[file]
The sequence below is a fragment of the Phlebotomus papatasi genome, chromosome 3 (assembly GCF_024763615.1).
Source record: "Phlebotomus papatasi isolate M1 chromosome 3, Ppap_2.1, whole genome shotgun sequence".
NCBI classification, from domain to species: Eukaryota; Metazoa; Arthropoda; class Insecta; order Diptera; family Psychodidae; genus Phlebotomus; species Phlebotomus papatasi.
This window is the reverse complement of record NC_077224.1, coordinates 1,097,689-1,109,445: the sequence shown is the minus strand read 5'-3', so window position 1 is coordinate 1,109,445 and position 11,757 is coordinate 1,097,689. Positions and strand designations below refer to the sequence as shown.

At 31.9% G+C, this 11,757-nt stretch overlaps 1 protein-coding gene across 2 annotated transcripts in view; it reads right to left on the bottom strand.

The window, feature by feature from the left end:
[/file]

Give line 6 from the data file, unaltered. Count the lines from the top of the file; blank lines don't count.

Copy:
The window, feature by feature from the left end: